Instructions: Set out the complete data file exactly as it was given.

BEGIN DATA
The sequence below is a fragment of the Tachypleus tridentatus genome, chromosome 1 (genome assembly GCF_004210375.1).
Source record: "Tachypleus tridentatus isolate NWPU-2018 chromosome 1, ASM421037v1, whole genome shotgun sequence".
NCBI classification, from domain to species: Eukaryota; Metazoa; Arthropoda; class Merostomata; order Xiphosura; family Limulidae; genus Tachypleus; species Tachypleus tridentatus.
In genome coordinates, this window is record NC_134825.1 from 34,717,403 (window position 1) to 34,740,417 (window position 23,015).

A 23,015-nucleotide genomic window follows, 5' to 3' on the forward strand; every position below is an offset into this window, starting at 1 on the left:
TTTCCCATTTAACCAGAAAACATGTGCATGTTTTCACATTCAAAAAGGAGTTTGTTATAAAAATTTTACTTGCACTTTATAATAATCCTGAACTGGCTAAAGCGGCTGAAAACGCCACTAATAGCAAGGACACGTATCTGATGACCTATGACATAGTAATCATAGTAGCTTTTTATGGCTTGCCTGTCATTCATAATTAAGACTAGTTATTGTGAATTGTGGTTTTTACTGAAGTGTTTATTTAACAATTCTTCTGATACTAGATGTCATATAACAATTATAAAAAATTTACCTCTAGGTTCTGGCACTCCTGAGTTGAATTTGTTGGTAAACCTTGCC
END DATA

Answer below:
The sequence below is a fragment of the Tachypleus tridentatus genome, chromosome 1 (genome assembly GCF_004210375.1).
Source record: "Tachypleus tridentatus isolate NWPU-2018 chromosome 1, ASM421037v1, whole genome shotgun sequence".
NCBI classification, from domain to species: Eukaryota; Metazoa; Arthropoda; class Merostomata; order Xiphosura; family Limulidae; genus Tachypleus; species Tachypleus tridentatus.
In genome coordinates, this window is record NC_134825.1 from 34,717,403 (window position 1) to 34,740,417 (window position 23,015).

A 23,015-nucleotide genomic window follows, 5' to 3' on the forward strand; every position below is an offset into this window, starting at 1 on the left:
TTTCCCATTTAACCAGAAAACATGTGCATGTTTTCACATTCAAAAAGGAGTTTGTTATAAAAATTTTACTTGCACTTTATAATAATCCTGAACTGGCTAAAGCGGCTGAAAACGCCACTAATAGCAAGGACACGTATCTGATGACCTATGACATAGTAATCATAGTAGCTTTTTATGGCTTGCCTGTCATTCATAATTAAGACTAGTTATTGTGAATTGTGGTTTTTACTGAAGTGTTTATTTAACAATTCTTCTGATACTAGATGTCATATAACAATTATAAAAAATTTACCTCTAGGTTCTGGCACTCCTGAGTTGAATTTGTTGGTAAACCTTGCC